An overwhelming scientific consensus tells us that emissions of greenhouse gases, if left unabated, will result is systemic changes in the global climate system, ocean acidification, rising sea levels, and an increase in the frequency and severity of storm events and drought.
The Paris Agreement marks a pivotal point in human history, the time when the world community unequivocally rejected further inaction, recognizing “that climate change represents an urgent and potentially irreversible threat to human societies and the planet.”
In President Obama’s assessment: “We met the moment.”
The Paris Agreement is a remarkable achievement – 195 countries setting aside economic, political, and ideological differences and achieving consensus on issues that are dauntingly complex, demand long-term commitments, and require, fundamentally, a transformation of the way energy is generated, managed and consumed across the globe.
It is an unmistakable and powerful message to energy markets expressing a clear preference for clean energy solutions that will accelerate innovation, expand clean energy technology markets, and enable the rapid growth and deployment zero carbon energy solutions.
Meeting emissions reductions necessary to provide the world with a reasonable chance of keeping temperature increases “well below” 2 degrees Celsius (3.6 degrees F) essentially means that all electricity must be produced by carbon free sources by 2050.
The good news is that strategies for transitioning to a global clean energy economy are now mainstream, when only a few years ago the notion that we could end or dependence on fossil fuels was broadly considered naïve. Goals that were aspirational then are being surpassed today.
In the last two years, renewable energy resources represented more than 60 percent of all new electric generating capacity installed worldwide. Swift and dramatic cost reductions for carbon free energy technologies like wind and solar are making clean energy the lower cost option in markets across the world.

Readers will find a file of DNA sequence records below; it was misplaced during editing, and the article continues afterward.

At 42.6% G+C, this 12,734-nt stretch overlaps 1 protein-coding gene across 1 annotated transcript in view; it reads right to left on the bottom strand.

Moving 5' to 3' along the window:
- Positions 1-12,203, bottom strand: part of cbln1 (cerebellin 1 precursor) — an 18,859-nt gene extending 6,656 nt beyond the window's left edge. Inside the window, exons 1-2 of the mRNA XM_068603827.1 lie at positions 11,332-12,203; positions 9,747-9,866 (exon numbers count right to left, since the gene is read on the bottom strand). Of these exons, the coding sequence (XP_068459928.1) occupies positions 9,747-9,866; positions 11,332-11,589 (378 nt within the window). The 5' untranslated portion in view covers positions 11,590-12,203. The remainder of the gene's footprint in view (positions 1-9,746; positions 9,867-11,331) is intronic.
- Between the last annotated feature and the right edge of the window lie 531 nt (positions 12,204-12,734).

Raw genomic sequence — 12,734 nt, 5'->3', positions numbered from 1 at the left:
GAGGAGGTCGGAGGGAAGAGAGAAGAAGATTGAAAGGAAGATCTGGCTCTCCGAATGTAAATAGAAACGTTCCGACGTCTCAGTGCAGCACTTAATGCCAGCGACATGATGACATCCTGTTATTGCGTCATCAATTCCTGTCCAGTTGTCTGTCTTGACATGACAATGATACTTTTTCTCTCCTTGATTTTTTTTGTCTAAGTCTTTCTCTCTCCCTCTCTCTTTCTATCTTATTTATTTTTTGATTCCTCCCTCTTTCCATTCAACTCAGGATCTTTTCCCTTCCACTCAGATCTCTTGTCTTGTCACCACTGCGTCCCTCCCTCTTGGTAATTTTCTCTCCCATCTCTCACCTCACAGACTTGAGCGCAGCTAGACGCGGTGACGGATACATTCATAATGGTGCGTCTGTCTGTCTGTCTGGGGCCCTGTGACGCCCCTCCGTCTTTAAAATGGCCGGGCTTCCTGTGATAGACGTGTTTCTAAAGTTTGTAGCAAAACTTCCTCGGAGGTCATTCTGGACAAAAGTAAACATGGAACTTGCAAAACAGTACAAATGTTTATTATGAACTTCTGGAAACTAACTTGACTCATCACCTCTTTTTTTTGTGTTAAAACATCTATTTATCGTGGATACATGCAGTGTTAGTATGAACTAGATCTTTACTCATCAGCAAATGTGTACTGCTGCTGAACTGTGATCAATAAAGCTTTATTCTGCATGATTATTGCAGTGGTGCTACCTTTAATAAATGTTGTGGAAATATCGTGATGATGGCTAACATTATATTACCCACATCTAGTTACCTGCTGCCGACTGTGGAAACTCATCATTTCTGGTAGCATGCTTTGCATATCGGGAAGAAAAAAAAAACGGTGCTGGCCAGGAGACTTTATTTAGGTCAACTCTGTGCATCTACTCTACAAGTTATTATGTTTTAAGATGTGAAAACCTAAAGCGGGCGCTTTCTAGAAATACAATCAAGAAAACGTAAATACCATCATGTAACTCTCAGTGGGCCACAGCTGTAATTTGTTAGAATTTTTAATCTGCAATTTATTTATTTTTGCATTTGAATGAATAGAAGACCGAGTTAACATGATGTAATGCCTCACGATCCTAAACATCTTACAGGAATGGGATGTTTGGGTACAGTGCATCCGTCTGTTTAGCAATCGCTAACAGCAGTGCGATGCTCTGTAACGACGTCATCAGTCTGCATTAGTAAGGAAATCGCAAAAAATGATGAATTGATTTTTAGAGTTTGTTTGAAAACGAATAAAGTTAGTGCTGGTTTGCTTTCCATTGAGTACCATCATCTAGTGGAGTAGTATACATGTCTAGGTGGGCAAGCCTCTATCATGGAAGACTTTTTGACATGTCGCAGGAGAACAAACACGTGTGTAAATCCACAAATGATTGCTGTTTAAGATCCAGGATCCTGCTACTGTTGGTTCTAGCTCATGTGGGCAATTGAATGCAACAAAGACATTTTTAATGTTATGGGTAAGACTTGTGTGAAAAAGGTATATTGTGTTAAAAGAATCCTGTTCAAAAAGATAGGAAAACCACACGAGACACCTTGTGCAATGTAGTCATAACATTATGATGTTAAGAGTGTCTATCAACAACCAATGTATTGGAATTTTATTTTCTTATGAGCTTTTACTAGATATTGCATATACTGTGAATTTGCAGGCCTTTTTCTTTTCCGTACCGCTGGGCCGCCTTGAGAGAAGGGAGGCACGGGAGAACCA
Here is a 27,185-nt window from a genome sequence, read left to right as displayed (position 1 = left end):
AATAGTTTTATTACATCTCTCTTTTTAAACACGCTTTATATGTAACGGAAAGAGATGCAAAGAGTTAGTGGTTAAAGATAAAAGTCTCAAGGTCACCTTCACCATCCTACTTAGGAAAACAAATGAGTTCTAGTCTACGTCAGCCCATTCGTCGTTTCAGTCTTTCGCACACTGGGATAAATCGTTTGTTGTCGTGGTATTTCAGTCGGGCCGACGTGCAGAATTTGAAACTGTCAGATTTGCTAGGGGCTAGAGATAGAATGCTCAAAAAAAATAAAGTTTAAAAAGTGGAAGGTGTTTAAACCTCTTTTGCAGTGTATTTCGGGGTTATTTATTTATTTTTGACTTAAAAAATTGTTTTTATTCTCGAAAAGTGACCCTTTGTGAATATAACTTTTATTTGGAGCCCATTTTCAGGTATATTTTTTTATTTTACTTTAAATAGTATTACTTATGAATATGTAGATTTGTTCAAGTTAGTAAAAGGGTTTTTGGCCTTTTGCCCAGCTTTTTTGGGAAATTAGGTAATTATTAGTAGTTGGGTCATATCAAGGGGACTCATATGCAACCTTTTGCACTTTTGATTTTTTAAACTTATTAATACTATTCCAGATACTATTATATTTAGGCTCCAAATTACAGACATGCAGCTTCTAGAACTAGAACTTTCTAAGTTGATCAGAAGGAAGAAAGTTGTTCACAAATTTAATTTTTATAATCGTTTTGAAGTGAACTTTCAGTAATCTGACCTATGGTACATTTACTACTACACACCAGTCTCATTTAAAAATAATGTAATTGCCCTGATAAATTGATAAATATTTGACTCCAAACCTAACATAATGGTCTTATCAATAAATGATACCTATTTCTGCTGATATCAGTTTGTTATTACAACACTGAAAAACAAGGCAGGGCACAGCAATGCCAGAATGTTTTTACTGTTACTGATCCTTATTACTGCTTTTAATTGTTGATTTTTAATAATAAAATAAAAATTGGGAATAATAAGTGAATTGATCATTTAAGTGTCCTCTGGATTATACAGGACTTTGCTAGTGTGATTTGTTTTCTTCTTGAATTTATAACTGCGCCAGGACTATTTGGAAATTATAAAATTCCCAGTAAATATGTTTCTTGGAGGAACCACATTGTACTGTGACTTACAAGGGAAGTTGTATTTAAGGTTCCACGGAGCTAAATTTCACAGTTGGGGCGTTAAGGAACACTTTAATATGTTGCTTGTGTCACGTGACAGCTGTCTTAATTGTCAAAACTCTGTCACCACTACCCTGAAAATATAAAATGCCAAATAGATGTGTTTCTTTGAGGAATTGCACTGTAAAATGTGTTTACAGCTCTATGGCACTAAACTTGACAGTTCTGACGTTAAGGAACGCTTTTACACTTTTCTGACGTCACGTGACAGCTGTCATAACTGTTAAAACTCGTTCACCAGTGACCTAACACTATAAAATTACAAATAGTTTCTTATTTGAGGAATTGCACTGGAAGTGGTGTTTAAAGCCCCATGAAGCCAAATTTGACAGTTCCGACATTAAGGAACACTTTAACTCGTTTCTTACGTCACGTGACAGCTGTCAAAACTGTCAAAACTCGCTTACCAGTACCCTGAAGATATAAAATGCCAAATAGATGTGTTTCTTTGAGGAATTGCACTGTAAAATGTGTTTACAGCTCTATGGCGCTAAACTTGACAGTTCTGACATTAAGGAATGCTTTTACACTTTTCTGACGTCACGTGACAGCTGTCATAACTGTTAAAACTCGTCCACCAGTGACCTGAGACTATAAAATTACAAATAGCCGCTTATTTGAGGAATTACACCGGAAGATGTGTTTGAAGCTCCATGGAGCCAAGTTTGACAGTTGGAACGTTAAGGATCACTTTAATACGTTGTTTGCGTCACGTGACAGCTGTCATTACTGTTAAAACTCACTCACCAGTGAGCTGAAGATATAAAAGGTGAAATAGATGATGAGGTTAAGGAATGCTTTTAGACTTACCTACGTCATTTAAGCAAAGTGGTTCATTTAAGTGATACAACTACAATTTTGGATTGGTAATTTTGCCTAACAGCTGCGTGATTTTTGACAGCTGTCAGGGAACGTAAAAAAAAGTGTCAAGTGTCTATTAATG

Capital investment is being redirected to clean energy technologies at the same time Wall Street and international banks are pulling the plug on future investment in coal plants. Growing preferences by business and industry for clean energy will only accelerate the transition. Global leaders like Google, Apple, Facebook, Amazon, Intel and many others have 100 percent zero carbon energy goals and are making investment decisions based, in part, on the availability of clean energy.
To achieve the ambitious targets transportation will also have to be electrified and electric drivetrains must replace internal combustion engines over time. Toyota recently announced its intention to essentially eliminate the production of gasoline powered cars by 2050. And just days before the Paris agreement, Ford Motor Company announced a $4.5 billion investment in electric vehicles.
For Michigan, it is an opportunity to leverage our strength in advanced manufacturing, engineering and materials science, not only by the automotive industry in designing next generation vehicles, but by companies like Michigan-based Dow, Dow Corning, and Masco who lead in developing energy efficient building solutions. And the Paris agreement should be good news for Freeland-based Hemlock Semiconductor, the largest producer of polycrystalline silicon – the base material for solar cells – in the world.
The Paris agreement also has the potential to initiate a cascade of collateral benefits. The International Energy Agency estimates that a transition to clean energy would result in avoided fossil fuel expenditures, saving a net $71 trillion over the next 35 years. It also means reducing the environmental and health impacts associated with the extraction of fossil fuels.
Finally, the Paris agreement should elevate the national discourse to focus more on measures enabling the attainment of energy and climate goals and less on the politics of climate change. In the best case, the agreement provides the opportunity for citizens, public officials and community leaders to become better educated on the systemic and multi-facet effects of climate change while further marginalizing climate denialism, relegating debate over acceptance of climate science to the small corners of uninformed conversation.
In all, as a first step, it’s a giant leap forward.